U.N. Secretary-General Ban Ki-moon urged Turkey and Syria Thursday to exercise "maximum restraint" amid the rising tensions. Ban expressed "alarm" at the situation along the Syrian-Turkish border and called on both sides to "exert all efforts to move toward a political solution."

Speaking in New York, Syria's U.N. envoy Bashar Jaafari urged "states and governments" to act wisely and rationally after the attack.

Russia Thursday blocked the adoption of a draft U.N. statement condemning the deadly Syrian mortar attack and proposed a weaker text that would call for "restraint" on the border without referring to breaches of international law.

Retired Turkish military leader Haldun Solmazturk said the border lines between Syria and Turkey are often blurred and Syria's on-going conflict sometimes spills across the lines.

"What we call a border in this region is just a simple fence going through neighborhoods, villages," he said. "Similar accidents can happen anytime despite the fact that Syria will do its best to avoid [them]."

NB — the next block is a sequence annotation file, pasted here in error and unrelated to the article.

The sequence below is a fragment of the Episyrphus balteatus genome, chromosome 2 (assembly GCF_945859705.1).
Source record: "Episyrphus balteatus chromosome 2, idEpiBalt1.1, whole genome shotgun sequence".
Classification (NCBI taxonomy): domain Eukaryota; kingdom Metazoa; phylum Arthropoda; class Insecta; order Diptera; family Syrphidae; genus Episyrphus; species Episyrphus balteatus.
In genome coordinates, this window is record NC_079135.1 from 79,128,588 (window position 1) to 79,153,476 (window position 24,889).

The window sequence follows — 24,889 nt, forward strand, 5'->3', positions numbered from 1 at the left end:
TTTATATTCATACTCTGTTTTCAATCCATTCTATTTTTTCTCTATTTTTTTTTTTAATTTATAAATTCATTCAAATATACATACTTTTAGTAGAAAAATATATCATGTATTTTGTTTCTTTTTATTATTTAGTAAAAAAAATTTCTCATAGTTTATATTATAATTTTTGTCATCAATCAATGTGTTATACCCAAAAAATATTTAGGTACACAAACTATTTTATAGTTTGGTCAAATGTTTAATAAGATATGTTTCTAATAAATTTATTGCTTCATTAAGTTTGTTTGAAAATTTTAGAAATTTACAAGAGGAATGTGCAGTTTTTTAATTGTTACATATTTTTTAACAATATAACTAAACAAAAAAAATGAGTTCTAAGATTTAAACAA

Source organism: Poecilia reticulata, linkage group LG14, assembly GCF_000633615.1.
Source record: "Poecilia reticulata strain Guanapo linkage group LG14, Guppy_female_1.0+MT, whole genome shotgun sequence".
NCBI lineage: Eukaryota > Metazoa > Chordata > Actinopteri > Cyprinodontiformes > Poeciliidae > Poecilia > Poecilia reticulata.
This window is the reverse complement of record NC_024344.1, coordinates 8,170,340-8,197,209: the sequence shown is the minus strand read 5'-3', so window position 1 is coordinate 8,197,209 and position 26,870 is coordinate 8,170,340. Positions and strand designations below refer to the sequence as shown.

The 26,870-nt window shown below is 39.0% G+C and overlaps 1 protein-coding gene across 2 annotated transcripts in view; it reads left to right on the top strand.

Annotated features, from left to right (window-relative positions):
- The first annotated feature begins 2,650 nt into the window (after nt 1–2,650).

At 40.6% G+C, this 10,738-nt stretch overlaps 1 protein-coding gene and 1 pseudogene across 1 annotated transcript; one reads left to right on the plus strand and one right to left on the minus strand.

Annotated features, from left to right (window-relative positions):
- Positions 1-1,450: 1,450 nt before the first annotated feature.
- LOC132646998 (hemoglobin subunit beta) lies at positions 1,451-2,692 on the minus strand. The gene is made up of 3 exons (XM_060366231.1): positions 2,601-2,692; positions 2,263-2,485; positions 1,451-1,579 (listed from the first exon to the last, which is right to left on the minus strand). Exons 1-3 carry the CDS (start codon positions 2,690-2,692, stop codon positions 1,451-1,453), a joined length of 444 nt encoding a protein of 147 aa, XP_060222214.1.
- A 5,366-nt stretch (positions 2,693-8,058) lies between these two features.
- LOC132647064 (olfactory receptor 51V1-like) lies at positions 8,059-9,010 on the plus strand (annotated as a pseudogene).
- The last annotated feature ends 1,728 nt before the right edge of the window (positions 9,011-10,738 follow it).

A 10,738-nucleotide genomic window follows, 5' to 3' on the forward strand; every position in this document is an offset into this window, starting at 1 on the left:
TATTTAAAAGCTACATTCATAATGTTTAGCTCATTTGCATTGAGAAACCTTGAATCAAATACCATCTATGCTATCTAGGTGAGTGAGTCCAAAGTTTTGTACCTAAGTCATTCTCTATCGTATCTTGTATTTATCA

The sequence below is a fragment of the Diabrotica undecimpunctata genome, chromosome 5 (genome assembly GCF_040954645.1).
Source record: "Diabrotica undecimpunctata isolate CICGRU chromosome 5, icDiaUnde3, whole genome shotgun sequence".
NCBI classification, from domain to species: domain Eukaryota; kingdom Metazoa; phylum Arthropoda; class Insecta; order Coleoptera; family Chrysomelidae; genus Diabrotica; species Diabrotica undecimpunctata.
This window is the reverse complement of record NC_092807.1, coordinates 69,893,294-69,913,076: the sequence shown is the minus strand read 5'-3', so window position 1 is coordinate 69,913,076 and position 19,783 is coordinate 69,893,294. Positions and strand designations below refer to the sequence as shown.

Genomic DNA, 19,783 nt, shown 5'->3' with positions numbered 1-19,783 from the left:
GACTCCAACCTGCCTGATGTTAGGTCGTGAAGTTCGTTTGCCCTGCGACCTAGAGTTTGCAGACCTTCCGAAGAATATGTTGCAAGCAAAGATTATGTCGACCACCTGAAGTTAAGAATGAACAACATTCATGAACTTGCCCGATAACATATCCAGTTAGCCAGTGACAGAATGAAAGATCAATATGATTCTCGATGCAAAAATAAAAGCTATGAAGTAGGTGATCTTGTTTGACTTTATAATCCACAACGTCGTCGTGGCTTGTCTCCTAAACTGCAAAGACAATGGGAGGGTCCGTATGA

The Turkish army is sending reinforcements to the Syria border.

Ankara has increased forces on the 900-kilometer frontier since a Turkish warplane was shot down in June by Syrian anti-aircraft fire.

No political consensus in Turkey

But there is not a political consensus in Turkey for a large-scale military action against Syria.

The main opposition Republican People's Party voted against the government motion in parliament, and according to opinion polls the Turkish public is also strongly opposed.

Political scientist Cengiz Aktar, of Istanbul's Bahcesehir University, said in a few hours there has been economic fallout from the cross-border volleys.
 
"It already had quite a negative impact on the equity and foreign markets," he said. "Turkey is entering quite a difficult period economically speaking and I do not think they will want to add more expenditure to their already very strained budgets."

The Turkish government has in the past said it would not intervene unilaterally in Syria.  But it is finding little international support for intervention from the United Nations or NATO.  Following Syria's shelling, Turkey's allies condemned Syria and called for restraint.